Hidden Hazards of Vitamin and Mineral Tablets

A wise practitioner once said never to purchase parachutes, contact lenses or pacemakers based solely on bargain basement prices. The same principle holds true for vitamin and mineral supplements. You usually get exactly what you pay for.

Following time honored practices of the drug industry, many "natural" food supplements contain an awesome list of synthetic fillers. In general, the more filler, the cheaper the supplement. If it's in a tablet, the chances are close to 100% that some type of harmful filler will be found in the tablet. With some exceptions, pure substances such as vitamin, mineral chelates, herbs or amino acids do not possess the necessary characteristics which allow them to be compressed directly without the addition of binders, lubricants, diluents, disintegrators, coloring and flavoring agents.

The larger the tablet, the more it requires the use of binders, substances that give cohesive qualities to powdered materials; in other words, they hold the ingredients together for tablet formulation. A common binder is cellulose. Smaller tablets may be manufactured using the cellulose derivatives (ethyl, methyl) as binders.

Time release tablets are perhaps the most worrisome. For example, the release of 1000 mg. of Vitamin C over a period of 6 hours may require the addition of 400 mg. of hydrogenated oil (plastic butter) to the tablet. The addition of more oil prolongs the release, while the use of less allows quicker disintegration.

Supplements in a vegetable-based capsule, powder or liquid form do not have such requirements and are far less likely to contain toxic additives. If you are a strict vegetarian, beware of gelatin-encapsulated supplements. Gelatin used in the manufacture of capsules is derived from collagenous beef (bovine) or pork (porcine/swine) material.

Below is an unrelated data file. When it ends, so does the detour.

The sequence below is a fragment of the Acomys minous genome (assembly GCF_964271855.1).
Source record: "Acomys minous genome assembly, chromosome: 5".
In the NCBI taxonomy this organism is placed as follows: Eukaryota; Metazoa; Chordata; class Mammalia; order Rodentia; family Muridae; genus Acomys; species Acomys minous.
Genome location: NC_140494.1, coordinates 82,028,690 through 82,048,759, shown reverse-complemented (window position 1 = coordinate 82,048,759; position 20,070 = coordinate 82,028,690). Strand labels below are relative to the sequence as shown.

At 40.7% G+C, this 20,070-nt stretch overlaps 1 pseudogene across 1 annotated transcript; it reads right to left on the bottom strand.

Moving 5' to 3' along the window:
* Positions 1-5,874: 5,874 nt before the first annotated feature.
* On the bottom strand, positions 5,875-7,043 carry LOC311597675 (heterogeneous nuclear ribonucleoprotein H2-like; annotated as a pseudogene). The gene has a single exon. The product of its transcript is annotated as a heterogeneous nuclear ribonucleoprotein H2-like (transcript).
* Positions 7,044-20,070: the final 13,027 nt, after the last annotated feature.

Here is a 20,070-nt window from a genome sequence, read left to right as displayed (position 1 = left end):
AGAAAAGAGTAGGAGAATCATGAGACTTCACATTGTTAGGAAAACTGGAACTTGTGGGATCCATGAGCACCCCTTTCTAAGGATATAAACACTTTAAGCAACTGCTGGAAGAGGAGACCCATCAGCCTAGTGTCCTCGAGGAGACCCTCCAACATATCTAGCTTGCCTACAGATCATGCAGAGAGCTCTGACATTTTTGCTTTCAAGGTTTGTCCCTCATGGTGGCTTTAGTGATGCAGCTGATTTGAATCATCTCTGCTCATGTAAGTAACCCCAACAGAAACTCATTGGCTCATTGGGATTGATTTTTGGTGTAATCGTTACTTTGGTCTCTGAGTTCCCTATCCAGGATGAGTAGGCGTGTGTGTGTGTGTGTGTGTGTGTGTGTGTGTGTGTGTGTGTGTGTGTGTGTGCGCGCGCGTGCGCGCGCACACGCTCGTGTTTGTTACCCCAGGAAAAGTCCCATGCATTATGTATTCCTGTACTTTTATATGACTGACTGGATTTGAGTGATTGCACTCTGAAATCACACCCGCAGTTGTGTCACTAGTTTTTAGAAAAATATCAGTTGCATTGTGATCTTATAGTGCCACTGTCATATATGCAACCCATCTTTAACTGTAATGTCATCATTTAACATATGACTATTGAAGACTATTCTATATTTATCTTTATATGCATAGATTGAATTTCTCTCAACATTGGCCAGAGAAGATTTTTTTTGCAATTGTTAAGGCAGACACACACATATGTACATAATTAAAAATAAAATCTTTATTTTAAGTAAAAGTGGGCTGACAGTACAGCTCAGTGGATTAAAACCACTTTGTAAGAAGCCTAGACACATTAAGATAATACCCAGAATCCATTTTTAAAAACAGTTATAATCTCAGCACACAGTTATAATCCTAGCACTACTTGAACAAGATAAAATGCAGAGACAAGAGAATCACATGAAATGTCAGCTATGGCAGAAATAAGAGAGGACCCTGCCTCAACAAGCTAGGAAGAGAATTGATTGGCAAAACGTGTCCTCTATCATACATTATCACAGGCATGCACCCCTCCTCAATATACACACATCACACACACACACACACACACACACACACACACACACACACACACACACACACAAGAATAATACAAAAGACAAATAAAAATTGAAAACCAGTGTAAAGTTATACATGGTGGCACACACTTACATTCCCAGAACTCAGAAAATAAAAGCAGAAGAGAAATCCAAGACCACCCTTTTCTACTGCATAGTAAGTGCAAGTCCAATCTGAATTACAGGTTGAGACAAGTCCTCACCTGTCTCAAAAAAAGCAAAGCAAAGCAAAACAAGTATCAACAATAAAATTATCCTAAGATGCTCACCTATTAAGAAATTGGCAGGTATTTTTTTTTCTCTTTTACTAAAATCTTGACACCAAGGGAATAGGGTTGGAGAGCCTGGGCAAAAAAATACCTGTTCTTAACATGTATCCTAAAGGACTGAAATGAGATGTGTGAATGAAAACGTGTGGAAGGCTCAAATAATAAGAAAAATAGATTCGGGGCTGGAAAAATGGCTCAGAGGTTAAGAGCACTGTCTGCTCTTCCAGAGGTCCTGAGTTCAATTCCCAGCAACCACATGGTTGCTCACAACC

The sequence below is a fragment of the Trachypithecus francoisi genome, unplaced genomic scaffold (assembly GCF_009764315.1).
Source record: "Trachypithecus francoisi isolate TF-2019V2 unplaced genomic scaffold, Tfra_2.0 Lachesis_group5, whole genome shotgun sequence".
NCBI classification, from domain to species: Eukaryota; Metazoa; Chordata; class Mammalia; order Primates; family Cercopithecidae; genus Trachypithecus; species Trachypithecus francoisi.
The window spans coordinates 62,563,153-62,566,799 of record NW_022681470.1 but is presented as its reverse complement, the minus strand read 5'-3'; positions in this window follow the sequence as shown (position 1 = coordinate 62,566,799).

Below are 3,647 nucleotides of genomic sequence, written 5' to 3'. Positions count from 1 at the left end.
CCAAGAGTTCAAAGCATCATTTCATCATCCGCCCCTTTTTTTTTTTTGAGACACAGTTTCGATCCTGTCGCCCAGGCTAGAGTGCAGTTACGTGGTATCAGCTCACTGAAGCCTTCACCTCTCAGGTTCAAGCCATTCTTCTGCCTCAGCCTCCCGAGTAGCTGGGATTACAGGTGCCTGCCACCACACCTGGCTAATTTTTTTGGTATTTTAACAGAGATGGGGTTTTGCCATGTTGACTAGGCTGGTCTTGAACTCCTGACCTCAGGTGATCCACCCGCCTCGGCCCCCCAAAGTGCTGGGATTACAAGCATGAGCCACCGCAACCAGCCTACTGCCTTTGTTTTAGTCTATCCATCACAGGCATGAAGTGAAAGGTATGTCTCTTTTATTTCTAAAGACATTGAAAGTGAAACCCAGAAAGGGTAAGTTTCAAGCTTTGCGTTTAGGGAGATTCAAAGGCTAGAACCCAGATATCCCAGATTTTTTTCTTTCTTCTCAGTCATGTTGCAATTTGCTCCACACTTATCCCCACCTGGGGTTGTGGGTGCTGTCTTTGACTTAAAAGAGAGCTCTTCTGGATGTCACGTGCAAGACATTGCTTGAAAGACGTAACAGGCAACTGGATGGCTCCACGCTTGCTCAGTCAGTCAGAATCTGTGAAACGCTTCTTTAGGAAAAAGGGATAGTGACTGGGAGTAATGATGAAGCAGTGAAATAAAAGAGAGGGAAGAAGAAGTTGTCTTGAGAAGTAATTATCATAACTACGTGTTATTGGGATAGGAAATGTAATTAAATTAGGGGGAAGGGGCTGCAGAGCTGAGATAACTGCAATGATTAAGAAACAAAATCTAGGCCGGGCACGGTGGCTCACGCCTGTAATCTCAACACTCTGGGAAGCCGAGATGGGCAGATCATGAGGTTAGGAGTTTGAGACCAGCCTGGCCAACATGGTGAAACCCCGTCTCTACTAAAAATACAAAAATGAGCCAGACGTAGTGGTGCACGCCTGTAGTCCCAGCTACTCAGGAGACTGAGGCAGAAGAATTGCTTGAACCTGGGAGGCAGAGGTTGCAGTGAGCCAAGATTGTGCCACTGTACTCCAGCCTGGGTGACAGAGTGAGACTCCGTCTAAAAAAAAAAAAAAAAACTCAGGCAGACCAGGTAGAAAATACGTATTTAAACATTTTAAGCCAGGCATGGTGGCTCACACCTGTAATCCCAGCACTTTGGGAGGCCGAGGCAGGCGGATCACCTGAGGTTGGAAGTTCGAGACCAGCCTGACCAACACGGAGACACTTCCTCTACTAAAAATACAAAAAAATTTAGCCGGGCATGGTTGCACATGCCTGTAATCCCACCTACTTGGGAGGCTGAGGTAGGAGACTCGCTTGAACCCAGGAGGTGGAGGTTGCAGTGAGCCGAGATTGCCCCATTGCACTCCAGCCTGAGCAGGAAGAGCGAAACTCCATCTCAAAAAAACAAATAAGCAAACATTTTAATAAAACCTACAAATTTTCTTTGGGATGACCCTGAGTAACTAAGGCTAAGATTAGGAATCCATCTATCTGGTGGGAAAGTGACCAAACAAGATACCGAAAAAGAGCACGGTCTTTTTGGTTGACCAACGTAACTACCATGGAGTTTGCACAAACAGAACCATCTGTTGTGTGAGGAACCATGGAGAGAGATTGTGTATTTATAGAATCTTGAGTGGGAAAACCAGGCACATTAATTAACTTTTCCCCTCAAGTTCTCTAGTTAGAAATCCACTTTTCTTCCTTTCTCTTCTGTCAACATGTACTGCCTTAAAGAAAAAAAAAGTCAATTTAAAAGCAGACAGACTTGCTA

Although it is true that most healthy people will have no obvious side effects from ingesting the small amount of toxins found in cheap vitamins, the long term consequences of continuous, daily intakes are potentially dangerous. Over 7% of the population displays sensitivity to these chemicals which, for the most part, do not elicit immediate allergic reactions in the average healthy person. Allergic reactions can affect any organ system in the body including the brain which often displays symptoms such as fatigue, memory loss, depression, anxiety, hallucinations and insomnia.

Today, the most commonly used excipients in drugs, vitamin, mineral and other tableted items are listed below:

From "1992 Excipient Usage In Marketed Drugs, USA"

Magnesium Stearate
Lactose
Starch (Corn)
Microcrystalline Cellulose
Silicon DioxideTitanium Dioxide
Stearic Acid
Sodium Starch Glycolate
Gelatin
Talc
Sucrose
Povidone
Pregelatinized Starch
Hydroxy Propyl Methylcellulose
OPA Products
Croscarmellose
Calcium phosphate
Hydroxy Propyl Cellulose
Ethylcellulose
Crospovidone
Shellac
Calcium Stearate

The following is just a partial list of what to watch out for in purchasing nutritional supplements for you and your family:

PROPYLENE GLYCOL - is a well-known anti-freeze used in products such as windshield washer fluid. It is also the major ingredient in brake and hydraulic fluid. It can be a strong skin irritant with frequent use in cosmetics, shampoos and medicinal lotions. Propylene glycol has been documented to cause liver abnormalities and kidney damage.